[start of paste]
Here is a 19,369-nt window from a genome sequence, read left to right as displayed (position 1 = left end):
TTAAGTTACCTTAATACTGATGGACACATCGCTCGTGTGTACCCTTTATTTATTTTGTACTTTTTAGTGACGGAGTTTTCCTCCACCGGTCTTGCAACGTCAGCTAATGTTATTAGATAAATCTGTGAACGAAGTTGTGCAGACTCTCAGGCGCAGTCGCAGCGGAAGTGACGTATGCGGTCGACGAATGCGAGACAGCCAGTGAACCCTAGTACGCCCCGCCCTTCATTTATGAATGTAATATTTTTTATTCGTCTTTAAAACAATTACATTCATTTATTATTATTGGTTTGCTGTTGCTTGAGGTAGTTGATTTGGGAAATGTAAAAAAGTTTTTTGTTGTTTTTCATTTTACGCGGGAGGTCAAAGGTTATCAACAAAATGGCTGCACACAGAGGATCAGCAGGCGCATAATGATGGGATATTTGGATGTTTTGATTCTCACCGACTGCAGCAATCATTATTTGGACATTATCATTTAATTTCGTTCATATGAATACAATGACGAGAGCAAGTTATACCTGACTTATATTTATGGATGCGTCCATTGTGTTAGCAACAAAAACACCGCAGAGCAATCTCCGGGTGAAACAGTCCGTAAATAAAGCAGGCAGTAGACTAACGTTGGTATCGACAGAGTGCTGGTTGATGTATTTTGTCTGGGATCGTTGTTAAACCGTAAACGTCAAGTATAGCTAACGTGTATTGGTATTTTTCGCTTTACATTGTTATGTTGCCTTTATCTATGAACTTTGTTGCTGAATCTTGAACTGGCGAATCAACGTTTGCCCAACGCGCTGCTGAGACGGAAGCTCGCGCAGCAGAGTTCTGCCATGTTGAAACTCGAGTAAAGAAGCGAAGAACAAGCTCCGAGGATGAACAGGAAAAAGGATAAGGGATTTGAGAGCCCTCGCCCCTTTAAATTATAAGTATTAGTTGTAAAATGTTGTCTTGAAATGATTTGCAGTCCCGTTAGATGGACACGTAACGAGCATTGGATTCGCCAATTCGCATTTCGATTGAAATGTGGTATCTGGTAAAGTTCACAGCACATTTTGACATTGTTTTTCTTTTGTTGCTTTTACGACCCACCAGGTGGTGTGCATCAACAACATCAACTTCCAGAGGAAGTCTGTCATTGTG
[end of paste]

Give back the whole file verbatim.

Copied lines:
Here is a 19,369-nt window from a genome sequence, read left to right as displayed (position 1 = left end):
TTAAGTTACCTTAATACTGATGGACACATCGCTCGTGTGTACCCTTTATTTATTTTGTACTTTTTAGTGACGGAGTTTTCCTCCACCGGTCTTGCAACGTCAGCTAATGTTATTAGATAAATCTGTGAACGAAGTTGTGCAGACTCTCAGGCGCAGTCGCAGCGGAAGTGACGTATGCGGTCGACGAATGCGAGACAGCCAGTGAACCCTAGTACGCCCCGCCCTTCATTTATGAATGTAATATTTTTTATTCGTCTTTAAAACAATTACATTCATTTATTATTATTGGTTTGCTGTTGCTTGAGGTAGTTGATTTGGGAAATGTAAAAAAGTTTTTTGTTGTTTTTCATTTTACGCGGGAGGTCAAAGGTTATCAACAAAATGGCTGCACACAGAGGATCAGCAGGCGCATAATGATGGGATATTTGGATGTTTTGATTCTCACCGACTGCAGCAATCATTATTTGGACATTATCATTTAATTTCGTTCATATGAATACAATGACGAGAGCAAGTTATACCTGACTTATATTTATGGATGCGTCCATTGTGTTAGCAACAAAAACACCGCAGAGCAATCTCCGGGTGAAACAGTCCGTAAATAAAGCAGGCAGTAGACTAACGTTGGTATCGACAGAGTGCTGGTTGATGTATTTTGTCTGGGATCGTTGTTAAACCGTAAACGTCAAGTATAGCTAACGTGTATTGGTATTTTTCGCTTTACATTGTTATGTTGCCTTTATCTATGAACTTTGTTGCTGAATCTTGAACTGGCGAATCAACGTTTGCCCAACGCGCTGCTGAGACGGAAGCTCGCGCAGCAGAGTTCTGCCATGTTGAAACTCGAGTAAAGAAGCGAAGAACAAGCTCCGAGGATGAACAGGAAAAAGGATAAGGGATTTGAGAGCCCTCGCCCCTTTAAATTATAAGTATTAGTTGTAAAATGTTGTCTTGAAATGATTTGCAGTCCCGTTAGATGGACACGTAACGAGCATTGGATTCGCCAATTCGCATTTCGATTGAAATGTGGTATCTGGTAAAGTTCACAGCACATTTTGACATTGTTTTTCTTTTGTTGCTTTTACGACCCACCAGGTGGTGTGCATCAACAACATCAACTTCCAGAGGAAGTCTGTCATTGTG